Tuesday, December 11, 2001
London The much-hyped film version of "The Lord of the Rings" was launched Monday at a glitzy world premiere attended by stars Liv Tyler, Christopher Lee, Ian McKellen and Elijah Wood ï¿½ the actor charged with bringing J.R.R. Tolkien's endearing hobbit Frodo Baggins to life.
"The Lord of the Rings: The Fellowship of the Ring" is the first in a three-part adaptation of the British author's epic fantasies, which have sold more than 100 million copies in 40 languages since they were first published in 1954.
The movie opens Dec. 19 on both sides of the Atlantic.
Although it has not generated the overwhelming attention of last month's premiere of the first "Harry Potter" film, an estimated 2,000 fans lined London's Leicester Square on Monday night, screaming and shouting as the stars arrived for the premiere.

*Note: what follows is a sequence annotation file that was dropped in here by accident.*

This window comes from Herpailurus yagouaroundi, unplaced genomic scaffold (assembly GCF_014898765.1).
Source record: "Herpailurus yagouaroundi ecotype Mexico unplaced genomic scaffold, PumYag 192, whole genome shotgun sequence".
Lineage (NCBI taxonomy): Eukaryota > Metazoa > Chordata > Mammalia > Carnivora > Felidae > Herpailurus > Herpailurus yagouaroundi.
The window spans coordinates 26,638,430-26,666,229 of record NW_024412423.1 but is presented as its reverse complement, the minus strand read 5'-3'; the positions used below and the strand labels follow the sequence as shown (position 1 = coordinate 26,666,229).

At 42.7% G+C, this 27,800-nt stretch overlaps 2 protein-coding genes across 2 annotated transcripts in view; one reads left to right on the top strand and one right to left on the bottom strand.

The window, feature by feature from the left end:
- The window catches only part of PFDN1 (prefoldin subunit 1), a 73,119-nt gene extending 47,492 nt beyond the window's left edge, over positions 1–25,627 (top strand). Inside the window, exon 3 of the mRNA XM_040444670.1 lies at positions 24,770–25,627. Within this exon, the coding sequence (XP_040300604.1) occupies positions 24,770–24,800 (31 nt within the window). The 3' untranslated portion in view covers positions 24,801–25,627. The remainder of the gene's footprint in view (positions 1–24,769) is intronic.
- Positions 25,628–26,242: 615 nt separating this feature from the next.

The only major actor missing was Cate Blanchett, who gave birth to her first son Wednesday.
Tyler, who plays elf-maiden Arwen Undomiel, was stunned by the reception. "I've seen nothing like this ever before," she said.
Lee, 79, who plays the 8,000-year-old Saruman the White, a good wizard who turns evil, declared the film would "go down in cinema history."
"No one has ever seen anything like it," added the veteran actor.
Tolkien's trilogy has made heroes of Frodo and the wizard Gandalf. The story follows Frodo on a harrowing journey through Middle Earth, under Gandalf's guidance, to destroy the all-powerful ring that is coveted by the dark lord Sauron.
The total budget for the three films, all shot in New Zealand under the direction of Peter Jackson, was $300 million, making the work one of the biggest projects in movie history.
Editing on the second movie, "The Two Towers," was to begin shortly. It is slated to be released in December 2002.
The third, "The Return of the King," is scheduled to come out a year later.
Executive producer Mark Ordesky, president of Fine Line Features, has said that the huge fan base for "Lord of the Rings" gave the studio confidence in going ahead with all three movies at once. That allowed filmmakers to economize on travel, equipment and talent costs.